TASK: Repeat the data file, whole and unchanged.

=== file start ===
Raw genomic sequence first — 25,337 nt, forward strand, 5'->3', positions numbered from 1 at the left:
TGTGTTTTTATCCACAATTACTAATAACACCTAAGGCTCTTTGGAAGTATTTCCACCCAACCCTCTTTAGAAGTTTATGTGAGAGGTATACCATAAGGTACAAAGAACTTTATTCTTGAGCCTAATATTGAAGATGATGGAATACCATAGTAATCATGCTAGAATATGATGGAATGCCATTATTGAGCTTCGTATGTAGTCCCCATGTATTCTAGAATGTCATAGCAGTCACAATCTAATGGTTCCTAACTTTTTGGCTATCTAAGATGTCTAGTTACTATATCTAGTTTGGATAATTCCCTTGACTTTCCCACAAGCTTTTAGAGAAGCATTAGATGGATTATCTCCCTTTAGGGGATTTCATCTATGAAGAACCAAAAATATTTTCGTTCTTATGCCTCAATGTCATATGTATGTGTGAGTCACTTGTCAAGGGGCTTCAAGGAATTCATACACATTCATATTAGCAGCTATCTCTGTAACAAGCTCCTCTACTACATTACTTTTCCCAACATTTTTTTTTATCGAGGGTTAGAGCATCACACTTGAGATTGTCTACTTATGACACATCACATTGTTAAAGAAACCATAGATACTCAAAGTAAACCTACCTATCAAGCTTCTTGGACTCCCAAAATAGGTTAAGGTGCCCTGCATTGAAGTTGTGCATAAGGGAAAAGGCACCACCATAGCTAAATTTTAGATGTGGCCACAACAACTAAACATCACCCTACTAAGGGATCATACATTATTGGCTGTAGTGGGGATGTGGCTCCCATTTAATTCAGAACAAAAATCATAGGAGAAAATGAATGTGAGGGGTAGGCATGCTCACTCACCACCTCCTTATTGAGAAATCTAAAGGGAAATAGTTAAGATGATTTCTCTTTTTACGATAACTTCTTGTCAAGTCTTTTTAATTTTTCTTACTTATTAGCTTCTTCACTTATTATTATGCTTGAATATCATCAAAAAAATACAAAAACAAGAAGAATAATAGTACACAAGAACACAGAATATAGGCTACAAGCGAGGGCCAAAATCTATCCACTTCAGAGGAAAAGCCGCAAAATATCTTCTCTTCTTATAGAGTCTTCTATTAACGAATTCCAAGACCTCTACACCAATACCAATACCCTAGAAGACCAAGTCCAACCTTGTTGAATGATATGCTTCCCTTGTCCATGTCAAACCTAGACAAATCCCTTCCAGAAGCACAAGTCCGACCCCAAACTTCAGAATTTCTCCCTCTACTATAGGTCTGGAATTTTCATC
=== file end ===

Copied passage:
Raw genomic sequence first — 25,337 nt, forward strand, 5'->3', positions numbered from 1 at the left:
TGTGTTTTTATCCACAATTACTAATAACACCTAAGGCTCTTTGGAAGTATTTCCACCCAACCCTCTTTAGAAGTTTATGTGAGAGGTATACCATAAGGTACAAAGAACTTTATTCTTGAGCCTAATATTGAAGATGATGGAATACCATAGTAATCATGCTAGAATATGATGGAATGCCATTATTGAGCTTCGTATGTAGTCCCCATGTATTCTAGAATGTCATAGCAGTCACAATCTAATGGTTCCTAACTTTTTGGCTATCTAAGATGTCTAGTTACTATATCTAGTTTGGATAATTCCCTTGACTTTCCCACAAGCTTTTAGAGAAGCATTAGATGGATTATCTCCCTTTAGGGGATTTCATCTATGAAGAACCAAAAATATTTTCGTTCTTATGCCTCAATGTCATATGTATGTGTGAGTCACTTGTCAAGGGGCTTCAAGGAATTCATACACATTCATATTAGCAGCTATCTCTGTAACAAGCTCCTCTACTACATTACTTTTCCCAACATTTTTTTTTATCGAGGGTTAGAGCATCACACTTGAGATTGTCTACTTATGACACATCACATTGTTAAAGAAACCATAGATACTCAAAGTAAACCTACCTATCAAGCTTCTTGGACTCCCAAAATAGGTTAAGGTGCCCTGCATTGAAGTTGTGCATAAGGGAAAAGGCACCACCATAGCTAAATTTTAGATGTGGCCACAACAACTAAACATCACCCTACTAAGGGATCATACATTATTGGCTGTAGTGGGGATGTGGCTCCCATTTAATTCAGAACAAAAATCATAGGAGAAAATGAATGTGAGGGGTAGGCATGCTCACTCACCACCTCCTTATTGAGAAATCTAAAGGGAAATAGTTAAGATGATTTCTCTTTTTACGATAACTTCTTGTCAAGTCTTTTTAATTTTTCTTACTTATTAGCTTCTTCACTTATTATTATGCTTGAATATCATCAAAAAAATACAAAAACAAGAAGAATAATAGTACACAAGAACACAGAATATAGGCTACAAGCGAGGGCCAAAATCTATCCACTTCAGAGGAAAAGCCGCAAAATATCTTCTCTTCTTATAGAGTCTTCTATTAACGAATTCCAAGACCTCTACACCAATACCAATACCCTAGAAGACCAAGTCCAACCTTGTTGAATGATATGCTTCCCTTGTCCATGTCAAACCTAGACAAATCCCTTCCAGAAGCACAAGTCCGACCCCAAACTTCAGAATTTCTCCCTCTACTATAGGTCTGGAATTTTCATC